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I was playing around with my kit lens today, inside the house, in decently lit rooms, and even at ISO1600 I was getting quite a bit of noise. I can correct some of it, but if you have to correct it too much, you end up with a very fake plastic looking picture because it is smoothed out too much and you start losing detail & sharpness. With that much noise, I wouldn't consider a photo to be print quality, even at a 4x6 (I guess I am a lot pickier than others when it comes to noise lol). I know I am probably asking for a miracle to get a clean sharp image in low light conditions without the use of flash or an outside light source, but any time I have used flash it has gone very bad. (Keep in mind I've only had my DSLR since March of this year.) I've used my art programs for 15 years, but only this year started to learn more things directed toward photography. Photoshop, Lightroom, I know the basics... I always used Paint Shop Pro 9 for my digital art needs but that doesn't seem to be geared toward photography as much so I'm using it less and less now. Oh and an FYI, I picked up the OLD manual 50mm 1.7 lens on ebay a while back to experiment with, and I do love the manual focus, no issues with that. That one, I don't know if it's the age of the lens or what, just doesn't give good pics at all in low light, and the color is always washed out.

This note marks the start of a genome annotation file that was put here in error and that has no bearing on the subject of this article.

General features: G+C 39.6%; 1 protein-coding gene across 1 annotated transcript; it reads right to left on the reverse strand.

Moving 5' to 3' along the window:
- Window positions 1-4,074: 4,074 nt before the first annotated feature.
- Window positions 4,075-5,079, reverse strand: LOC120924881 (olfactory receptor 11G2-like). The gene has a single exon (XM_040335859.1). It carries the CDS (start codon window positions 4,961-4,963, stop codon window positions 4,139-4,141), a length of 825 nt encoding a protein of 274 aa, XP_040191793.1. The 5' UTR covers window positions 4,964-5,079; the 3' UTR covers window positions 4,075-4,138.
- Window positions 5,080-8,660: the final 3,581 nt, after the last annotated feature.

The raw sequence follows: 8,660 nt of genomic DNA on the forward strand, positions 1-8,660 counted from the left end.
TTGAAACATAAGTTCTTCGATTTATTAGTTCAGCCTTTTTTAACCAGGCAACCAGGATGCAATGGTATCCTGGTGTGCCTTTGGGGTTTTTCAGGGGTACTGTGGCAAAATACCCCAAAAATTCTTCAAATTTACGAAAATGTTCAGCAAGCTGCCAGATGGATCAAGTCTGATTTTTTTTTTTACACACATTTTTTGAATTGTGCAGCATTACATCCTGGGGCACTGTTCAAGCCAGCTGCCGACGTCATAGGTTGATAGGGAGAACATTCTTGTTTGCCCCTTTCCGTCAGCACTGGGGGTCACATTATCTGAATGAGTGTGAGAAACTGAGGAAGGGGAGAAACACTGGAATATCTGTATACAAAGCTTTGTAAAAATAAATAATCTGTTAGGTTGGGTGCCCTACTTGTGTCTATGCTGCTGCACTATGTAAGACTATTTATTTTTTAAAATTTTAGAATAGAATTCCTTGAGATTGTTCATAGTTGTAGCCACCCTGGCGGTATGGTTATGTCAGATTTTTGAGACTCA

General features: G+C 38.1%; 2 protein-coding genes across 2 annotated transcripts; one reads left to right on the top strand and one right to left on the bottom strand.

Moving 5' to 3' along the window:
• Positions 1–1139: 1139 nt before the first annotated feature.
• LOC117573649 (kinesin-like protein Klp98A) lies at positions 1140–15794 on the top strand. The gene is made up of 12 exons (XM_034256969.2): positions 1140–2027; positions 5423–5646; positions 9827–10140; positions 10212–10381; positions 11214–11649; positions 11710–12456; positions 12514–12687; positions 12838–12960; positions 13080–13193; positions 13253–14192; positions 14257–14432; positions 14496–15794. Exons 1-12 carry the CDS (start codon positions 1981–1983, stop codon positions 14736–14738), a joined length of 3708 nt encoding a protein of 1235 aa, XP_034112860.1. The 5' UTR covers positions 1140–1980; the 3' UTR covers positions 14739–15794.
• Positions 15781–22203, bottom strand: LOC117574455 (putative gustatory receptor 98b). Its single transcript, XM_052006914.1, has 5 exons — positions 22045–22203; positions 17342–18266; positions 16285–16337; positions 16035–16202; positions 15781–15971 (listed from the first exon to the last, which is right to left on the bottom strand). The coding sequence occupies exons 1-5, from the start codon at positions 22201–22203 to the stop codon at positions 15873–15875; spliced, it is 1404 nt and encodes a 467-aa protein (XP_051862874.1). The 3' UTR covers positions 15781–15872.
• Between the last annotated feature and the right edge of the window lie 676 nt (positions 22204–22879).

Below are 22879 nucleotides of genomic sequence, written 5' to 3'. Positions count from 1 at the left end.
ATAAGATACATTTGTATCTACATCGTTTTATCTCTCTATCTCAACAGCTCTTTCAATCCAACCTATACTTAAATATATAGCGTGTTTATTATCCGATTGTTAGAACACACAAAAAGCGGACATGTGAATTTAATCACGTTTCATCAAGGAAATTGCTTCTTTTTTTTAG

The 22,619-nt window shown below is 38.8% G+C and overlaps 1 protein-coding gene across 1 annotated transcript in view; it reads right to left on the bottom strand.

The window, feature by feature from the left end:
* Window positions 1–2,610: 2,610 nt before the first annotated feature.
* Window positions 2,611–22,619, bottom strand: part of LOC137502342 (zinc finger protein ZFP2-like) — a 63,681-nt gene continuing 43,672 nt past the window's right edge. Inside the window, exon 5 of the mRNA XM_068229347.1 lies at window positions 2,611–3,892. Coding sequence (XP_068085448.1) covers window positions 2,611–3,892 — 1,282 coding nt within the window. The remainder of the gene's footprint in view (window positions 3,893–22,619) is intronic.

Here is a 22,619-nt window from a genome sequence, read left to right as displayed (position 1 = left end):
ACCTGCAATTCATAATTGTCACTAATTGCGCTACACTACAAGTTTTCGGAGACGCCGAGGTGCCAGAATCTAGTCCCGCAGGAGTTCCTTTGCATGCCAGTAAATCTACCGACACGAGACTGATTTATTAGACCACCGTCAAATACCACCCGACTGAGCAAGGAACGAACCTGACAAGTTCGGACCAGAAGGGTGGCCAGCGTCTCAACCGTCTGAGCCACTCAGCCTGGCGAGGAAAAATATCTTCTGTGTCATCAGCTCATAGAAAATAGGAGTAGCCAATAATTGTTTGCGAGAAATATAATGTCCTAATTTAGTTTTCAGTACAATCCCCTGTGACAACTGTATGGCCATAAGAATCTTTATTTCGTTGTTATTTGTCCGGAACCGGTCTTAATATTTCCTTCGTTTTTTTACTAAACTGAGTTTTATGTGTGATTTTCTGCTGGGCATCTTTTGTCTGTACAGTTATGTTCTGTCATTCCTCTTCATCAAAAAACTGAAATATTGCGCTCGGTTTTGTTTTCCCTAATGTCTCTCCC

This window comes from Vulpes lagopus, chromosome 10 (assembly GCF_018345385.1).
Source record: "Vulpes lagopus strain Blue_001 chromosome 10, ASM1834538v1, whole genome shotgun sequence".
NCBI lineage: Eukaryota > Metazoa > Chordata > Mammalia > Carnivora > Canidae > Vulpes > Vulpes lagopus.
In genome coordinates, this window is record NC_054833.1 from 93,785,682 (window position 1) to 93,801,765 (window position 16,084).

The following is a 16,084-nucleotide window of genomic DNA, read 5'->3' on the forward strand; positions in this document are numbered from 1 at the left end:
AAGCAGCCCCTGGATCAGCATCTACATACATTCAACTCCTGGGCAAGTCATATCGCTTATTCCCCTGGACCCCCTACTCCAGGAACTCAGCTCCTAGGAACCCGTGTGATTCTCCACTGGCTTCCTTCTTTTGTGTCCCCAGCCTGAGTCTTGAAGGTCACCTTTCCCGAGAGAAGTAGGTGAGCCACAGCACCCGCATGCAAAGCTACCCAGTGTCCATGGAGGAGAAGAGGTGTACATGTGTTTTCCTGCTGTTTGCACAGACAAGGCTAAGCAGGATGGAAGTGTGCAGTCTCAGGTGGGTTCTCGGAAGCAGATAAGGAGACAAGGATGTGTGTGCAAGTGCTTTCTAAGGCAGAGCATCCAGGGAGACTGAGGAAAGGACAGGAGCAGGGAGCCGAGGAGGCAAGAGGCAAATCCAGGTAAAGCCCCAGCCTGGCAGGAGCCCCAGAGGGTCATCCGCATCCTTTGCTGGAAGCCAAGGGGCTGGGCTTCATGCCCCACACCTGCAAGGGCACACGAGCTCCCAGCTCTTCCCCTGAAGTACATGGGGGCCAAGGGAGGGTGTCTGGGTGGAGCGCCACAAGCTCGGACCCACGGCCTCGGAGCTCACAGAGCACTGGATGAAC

ANYWAY, I am leading up to something with my rambling... my friend asked me to take some pics at their xmas party next month, which surprise surprise is at a dark bar, UGH. I think I am going to RENT a lens. I know the greatest possible lenses I could use probably aren't up for rental. From what I can find online, I've kind of narrowed it down to these. What do you think??
1. Pentax 43mm f/1.9 Limited -- SMC Pentax-FA 43mm F1.9 Limited Reviews - FA Prime Lenses - Pentax Lens Reviews & Lens Database
2. Pentax 55mm f/1.4 DA SDM -- SMC Pentax-DA* 55mm F1.4 SDM Reviews - DA Prime Lenses - Pentax Lens Reviews & Lens Database
3. Pentax 50mm f/1.4 smcP-FA --
4. Pentax 14mm f/2.8 ED AL (IF) smcP-DA -- SMC Pentax-DA 14mm F2.8 ED [IF] Reviews - DA Prime Lenses - Pentax Lens Reviews & Lens Database
5. Sigma 28MM f/1.8 -- Sigma 28mm F1.8 EX DG Aspherical DG DF Macro Lens Reviews - Sigma Lenses - Pentax Lens Review Database

I kind of figured I was just going to get the 50mm 1.4 and be done with it, but then I started looking through some of the others that were available, I'm kind of afraid the 50mm will be difficult for me to get all of the pictures I want because I might not be able to stand that far back for all my shots... but my number one concern is getting a decent quality photo. WHAT DO YOU THINK?? Thanks!!!